The Present & Future of Live Events
They are exhilarating. They raise our spirits. They bring us together. But the future of in-person concerts, festivals and live events is currently uncertain. Although 75 percent of those Americans who actually attended a live event since the onset of the pandemic in March felt “safe” or “very safe” at said event, nearly nine-in-ten American travelers report they have not purchased any tickets for an upcoming live event. Moving forward, how can the event production world deliver the thrill and the magic, while keeping us socially distant and safe? Destination Analysts Senior Research Director, Myha Gallagher, interviewed three major event producers who shared what they foresee to be the future of live events for the short and long term. Read below for our key takeaways and watch the full discussion here:
Our Key Takeaways:
Promoters avoid pushing the envelope, especially as cases rise in some states where a live event was held. Notes Chad, “Because cases keep going up in those states, it’s more of a dire warning on why it is important to be smart and safe about opening.” For those determined or obligated to hold an event during the pandemic, their large network of promoters reinforces the idea to do so under the strictest guidelines possible.
There are challenges filling venues even when going above and beyond safety requirements. As Becca explains, “It is difficult to get artists who feel comfortable coming onto the forum and it is difficult to find consumers who are interested in putting themselves at risk. Even when going every extra mile to make sure that it is incredibly safe.”
Enforcing mandates & protocols requires a hearty amount of vigilance and effort. Not wearing a face mask at all times, not wanting to stay seated and dancing too close at a concert is now an offense which prompts immediate removal. Promoters and venues have a zero tolerance policy when it comes to endangering lives, thus making these new and extra monitors on attendees behaviors a lot of work. Make their job easier by following the rules required of you.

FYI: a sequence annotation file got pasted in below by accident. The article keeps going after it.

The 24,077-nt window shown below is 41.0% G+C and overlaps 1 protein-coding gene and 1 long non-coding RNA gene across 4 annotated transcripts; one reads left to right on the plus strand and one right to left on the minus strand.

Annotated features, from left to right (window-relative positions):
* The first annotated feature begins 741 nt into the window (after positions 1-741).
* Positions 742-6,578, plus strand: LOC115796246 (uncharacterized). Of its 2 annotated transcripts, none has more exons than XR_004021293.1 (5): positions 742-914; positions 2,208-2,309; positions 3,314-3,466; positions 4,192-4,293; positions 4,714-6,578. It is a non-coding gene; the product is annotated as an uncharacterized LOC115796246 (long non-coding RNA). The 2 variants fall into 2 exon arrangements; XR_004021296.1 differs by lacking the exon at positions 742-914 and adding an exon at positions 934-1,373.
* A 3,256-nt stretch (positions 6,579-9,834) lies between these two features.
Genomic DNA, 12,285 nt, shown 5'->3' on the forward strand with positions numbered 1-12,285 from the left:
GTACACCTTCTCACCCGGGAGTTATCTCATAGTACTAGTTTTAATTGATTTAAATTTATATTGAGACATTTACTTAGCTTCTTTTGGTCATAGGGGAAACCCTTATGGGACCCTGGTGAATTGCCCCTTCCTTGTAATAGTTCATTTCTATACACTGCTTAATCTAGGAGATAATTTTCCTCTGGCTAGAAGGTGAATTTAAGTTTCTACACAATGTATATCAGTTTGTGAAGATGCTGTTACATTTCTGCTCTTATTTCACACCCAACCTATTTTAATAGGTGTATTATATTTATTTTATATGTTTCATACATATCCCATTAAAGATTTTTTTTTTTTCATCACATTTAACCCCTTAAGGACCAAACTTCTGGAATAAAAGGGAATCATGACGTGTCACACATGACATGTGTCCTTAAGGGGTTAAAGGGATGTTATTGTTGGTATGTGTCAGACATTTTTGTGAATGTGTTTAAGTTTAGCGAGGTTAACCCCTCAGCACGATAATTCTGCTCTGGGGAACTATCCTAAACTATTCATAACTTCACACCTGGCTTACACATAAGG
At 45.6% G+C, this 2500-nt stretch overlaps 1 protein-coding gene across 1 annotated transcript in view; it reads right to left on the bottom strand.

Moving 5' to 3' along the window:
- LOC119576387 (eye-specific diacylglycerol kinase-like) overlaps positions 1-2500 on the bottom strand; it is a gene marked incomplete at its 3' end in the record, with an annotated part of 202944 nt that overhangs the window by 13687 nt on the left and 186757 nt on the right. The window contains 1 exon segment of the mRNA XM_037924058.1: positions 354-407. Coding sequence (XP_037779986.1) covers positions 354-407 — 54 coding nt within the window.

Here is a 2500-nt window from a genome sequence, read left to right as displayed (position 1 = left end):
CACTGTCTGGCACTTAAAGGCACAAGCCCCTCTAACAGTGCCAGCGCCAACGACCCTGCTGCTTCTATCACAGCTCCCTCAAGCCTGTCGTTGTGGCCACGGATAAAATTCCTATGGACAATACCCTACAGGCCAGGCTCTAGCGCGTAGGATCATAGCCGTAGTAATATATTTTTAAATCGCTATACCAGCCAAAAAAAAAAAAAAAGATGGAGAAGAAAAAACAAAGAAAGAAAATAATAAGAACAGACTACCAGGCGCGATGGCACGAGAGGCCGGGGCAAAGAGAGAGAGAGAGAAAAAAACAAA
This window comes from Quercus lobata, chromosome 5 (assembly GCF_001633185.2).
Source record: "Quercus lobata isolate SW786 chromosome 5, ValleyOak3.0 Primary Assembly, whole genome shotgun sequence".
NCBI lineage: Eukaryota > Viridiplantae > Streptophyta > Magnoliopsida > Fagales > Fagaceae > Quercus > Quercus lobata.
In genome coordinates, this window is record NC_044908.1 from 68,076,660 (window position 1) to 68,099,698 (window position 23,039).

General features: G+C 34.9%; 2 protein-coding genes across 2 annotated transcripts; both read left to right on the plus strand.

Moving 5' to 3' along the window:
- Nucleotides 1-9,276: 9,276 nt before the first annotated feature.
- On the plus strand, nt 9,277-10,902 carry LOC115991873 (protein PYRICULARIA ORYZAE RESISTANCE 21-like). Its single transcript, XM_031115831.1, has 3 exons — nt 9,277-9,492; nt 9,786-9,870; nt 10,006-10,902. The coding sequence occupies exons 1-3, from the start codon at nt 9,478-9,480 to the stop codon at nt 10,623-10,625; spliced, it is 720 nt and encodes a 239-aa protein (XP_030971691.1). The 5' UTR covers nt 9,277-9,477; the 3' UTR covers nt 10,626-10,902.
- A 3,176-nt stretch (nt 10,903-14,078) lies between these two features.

Drive-in shows offer communities a safe and enjoyable experience. They also provide a great opportunity for artists to perform on stage, showcase their music/art and interact with the audience. However, revenue is derived from sponsorship instead of ticket sales and profit margins are thin. Nevertheless, Dawson feels that,
“It’s great to be able to offer the community something to do.”
On-site testing is currently too costly to be a real solution. When asked about the potential impact of rapid on-site testing for entry as a solution for getting live events back sooner, these three shared that the cost per test is still far too high for consumers’ tolerance.
There may be a limit to demand for pre-recorded/ virtual events. The entertainment industry is considering various ways to provide the consumer with a variety of virtual entertainment experiences. However, Dawson thinks that, “There’s so much effort being put into creating the illusion of connection, which is what people go to events for. And I think that all the gimmicks of virtual events are going to start to wane as people realize ‘I really just want to be around another human.'”
Lingering concerns about event-goers and artists contracting the virus, as well as collective pressure not to promote in-person events has coordinators pushing back in regards to holding live events. While promoters were initially expecting events to pick up in the spring of 2021, they are now realizing that in-person live events, especially large-scale events, might not resume until 2022.
The love for live events is enduring. Despite 2022 looking more like their reality on the return, Dawson is optimistic pointing out that, “We are getting creative. There are a lot of interesting ideas that are sort of percolating in the live event production world.” Chad adds that they plan on holding the events that have been getting pushed along by the pandemic, “Company-wide we have seen that 86 percent of ticket buyers are not seeking refunds. They want to hold on to their tickets to go to these future events. That is something we feel really hopeful about.” Sharing their optimism for a 2022 revival is Becca, “Once everybody starts to do it again, it’ll be a snowball effect and then the industry will be booming.”
Many thanks to Dawson, Becca and Chad for the great conversation. We hope to be dancing and singing along at one of their events soon.